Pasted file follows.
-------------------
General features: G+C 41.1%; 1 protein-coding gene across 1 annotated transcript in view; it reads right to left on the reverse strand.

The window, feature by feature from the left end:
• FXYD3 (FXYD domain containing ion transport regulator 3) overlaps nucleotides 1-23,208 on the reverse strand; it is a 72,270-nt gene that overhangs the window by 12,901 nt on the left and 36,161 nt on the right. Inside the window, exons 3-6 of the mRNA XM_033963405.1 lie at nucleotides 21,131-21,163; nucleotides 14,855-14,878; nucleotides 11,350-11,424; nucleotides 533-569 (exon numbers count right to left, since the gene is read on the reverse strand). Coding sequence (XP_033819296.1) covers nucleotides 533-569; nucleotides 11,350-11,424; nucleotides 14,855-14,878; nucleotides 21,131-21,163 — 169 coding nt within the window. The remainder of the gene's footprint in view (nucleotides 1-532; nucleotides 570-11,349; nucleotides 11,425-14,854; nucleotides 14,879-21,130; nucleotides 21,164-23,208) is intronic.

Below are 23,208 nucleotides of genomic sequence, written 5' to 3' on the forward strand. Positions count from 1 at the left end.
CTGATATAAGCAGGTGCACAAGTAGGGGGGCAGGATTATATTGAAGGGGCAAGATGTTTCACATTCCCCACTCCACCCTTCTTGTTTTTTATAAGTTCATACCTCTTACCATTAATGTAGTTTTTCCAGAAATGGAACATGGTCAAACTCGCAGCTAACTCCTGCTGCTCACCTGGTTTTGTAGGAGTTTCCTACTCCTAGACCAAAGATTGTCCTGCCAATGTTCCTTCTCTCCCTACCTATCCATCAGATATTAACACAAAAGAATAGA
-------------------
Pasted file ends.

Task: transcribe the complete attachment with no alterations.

General features: G+C 41.1%; 1 protein-coding gene across 1 annotated transcript in view; it reads right to left on the reverse strand.

The window, feature by feature from the left end:
• FXYD3 (FXYD domain containing ion transport regulator 3) overlaps nucleotides 1-23,208 on the reverse strand; it is a 72,270-nt gene that overhangs the window by 12,901 nt on the left and 36,161 nt on the right. Inside the window, exons 3-6 of the mRNA XM_033963405.1 lie at nucleotides 21,131-21,163; nucleotides 14,855-14,878; nucleotides 11,350-11,424; nucleotides 533-569 (exon numbers count right to left, since the gene is read on the reverse strand). Coding sequence (XP_033819296.1) covers nucleotides 533-569; nucleotides 11,350-11,424; nucleotides 14,855-14,878; nucleotides 21,131-21,163 — 169 coding nt within the window. The remainder of the gene's footprint in view (nucleotides 1-532; nucleotides 570-11,349; nucleotides 11,425-14,854; nucleotides 14,879-21,130; nucleotides 21,164-23,208) is intronic.

Below are 23,208 nucleotides of genomic sequence, written 5' to 3' on the forward strand. Positions count from 1 at the left end.
CTGATATAAGCAGGTGCACAAGTAGGGGGGCAGGATTATATTGAAGGGGCAAGATGTTTCACATTCCCCACTCCACCCTTCTTGTTTTTTATAAGTTCATACCTCTTACCATTAATGTAGTTTTTCCAGAAATGGAACATGGTCAAACTCGCAGCTAACTCCTGCTGCTCACCTGGTTTTGTAGGAGTTTCCTACTCCTAGACCAAAGATTGTCCTGCCAATGTTCCTTCTCTCCCTACCTATCCATCAGATATTAACACAAAAGAATAGA